Steny Hoyer spoke about his time in leadership as he prepares to hand over the reins.
He lamented the “confrontational” nature of some Republicans in the chamber in a Washington Post interview.
Hoyer is stepping down from leadership, but will remain in the House in January 2023.
Outgoing Democratic House Majority Leader Steny Hoyer, who has long enjoyed strong relationships across the political aisle, said in a recent interview that the “biggest change” he’s noticed in the lower chamber is the more “confrontational” nature of Republicans.
Hoyer, a Marylander who has served in Congress since 1981, is often one of the first Democrats approached by top Republicans looking to cut deals on various pieces of legislation.
But in an interview with the The Washington Post, Hoyer — who will step back from leadership but remain in the House in January — was remarkably candid about the toll that partisanship has taken in a chamber where he is always looking to forge bipartisan consensus.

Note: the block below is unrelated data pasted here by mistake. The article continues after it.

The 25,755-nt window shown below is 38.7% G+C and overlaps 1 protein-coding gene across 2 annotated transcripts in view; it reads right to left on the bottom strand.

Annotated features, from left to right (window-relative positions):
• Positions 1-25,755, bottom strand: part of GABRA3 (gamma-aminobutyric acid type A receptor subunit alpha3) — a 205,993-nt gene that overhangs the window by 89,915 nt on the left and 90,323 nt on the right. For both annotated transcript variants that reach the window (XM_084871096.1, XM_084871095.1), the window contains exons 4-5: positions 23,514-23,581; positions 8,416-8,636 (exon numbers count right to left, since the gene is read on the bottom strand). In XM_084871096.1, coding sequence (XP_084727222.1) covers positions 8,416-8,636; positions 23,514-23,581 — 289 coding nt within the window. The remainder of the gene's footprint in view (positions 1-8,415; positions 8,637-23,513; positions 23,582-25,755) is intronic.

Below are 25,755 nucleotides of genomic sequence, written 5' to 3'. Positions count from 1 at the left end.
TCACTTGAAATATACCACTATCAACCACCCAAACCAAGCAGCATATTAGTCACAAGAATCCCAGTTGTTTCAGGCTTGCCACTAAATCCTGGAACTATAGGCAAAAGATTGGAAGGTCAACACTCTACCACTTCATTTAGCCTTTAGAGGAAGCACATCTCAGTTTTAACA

“I think the biggest change in the institution is how confrontational Republicans have become,” he told the newspaper.
Hoyer, who in 1990 was the lead sponsor of the Americans With Disabilities Act, worked with then-GOP Rep. Steve Barrett of Texas and then-President George H.W. Bush to pass the sweeping legislation.
But after former GOP House Speakers John Boehner of Ohio and Paul Ryan of Wisconsin struggled to contain the most extreme elements of their party, governing became more difficult.
“That’s the biggest change,” Hoyer said, while also pointing to the events of January 6, 2021.
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